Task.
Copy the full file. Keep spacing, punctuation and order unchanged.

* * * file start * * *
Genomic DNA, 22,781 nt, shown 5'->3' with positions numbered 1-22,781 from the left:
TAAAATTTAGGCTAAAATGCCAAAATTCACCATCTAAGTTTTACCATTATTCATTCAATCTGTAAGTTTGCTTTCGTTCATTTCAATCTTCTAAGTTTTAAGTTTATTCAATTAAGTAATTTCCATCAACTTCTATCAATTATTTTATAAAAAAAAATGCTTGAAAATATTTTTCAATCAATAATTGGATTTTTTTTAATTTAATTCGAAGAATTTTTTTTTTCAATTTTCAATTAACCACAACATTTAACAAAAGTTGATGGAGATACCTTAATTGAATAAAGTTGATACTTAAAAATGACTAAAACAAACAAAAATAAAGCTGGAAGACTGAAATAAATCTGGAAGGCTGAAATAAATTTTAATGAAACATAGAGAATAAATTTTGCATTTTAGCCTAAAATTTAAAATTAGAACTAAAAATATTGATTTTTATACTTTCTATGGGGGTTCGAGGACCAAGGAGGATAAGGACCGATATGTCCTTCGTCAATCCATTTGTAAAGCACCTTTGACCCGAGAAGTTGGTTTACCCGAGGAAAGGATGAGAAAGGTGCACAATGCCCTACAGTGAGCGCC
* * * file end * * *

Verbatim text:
Genomic DNA, 22,781 nt, shown 5'->3' with positions numbered 1-22,781 from the left:
TAAAATTTAGGCTAAAATGCCAAAATTCACCATCTAAGTTTTACCATTATTCATTCAATCTGTAAGTTTGCTTTCGTTCATTTCAATCTTCTAAGTTTTAAGTTTATTCAATTAAGTAATTTCCATCAACTTCTATCAATTATTTTATAAAAAAAAATGCTTGAAAATATTTTTCAATCAATAATTGGATTTTTTTTAATTTAATTCGAAGAATTTTTTTTTTCAATTTTCAATTAACCACAACATTTAACAAAAGTTGATGGAGATACCTTAATTGAATAAAGTTGATACTTAAAAATGACTAAAACAAACAAAAATAAAGCTGGAAGACTGAAATAAATCTGGAAGGCTGAAATAAATTTTAATGAAACATAGAGAATAAATTTTGCATTTTAGCCTAAAATTTAAAATTAGAACTAAAAATATTGATTTTTATACTTTCTATGGGGGTTCGAGGACCAAGGAGGATAAGGACCGATATGTCCTTCGTCAATCCATTTGTAAAGCACCTTTGACCCGAGAAGTTGGTTTACCCGAGGAAAGGATGAGAAAGGTGCACAATGCCCTACAGTGAGCGCC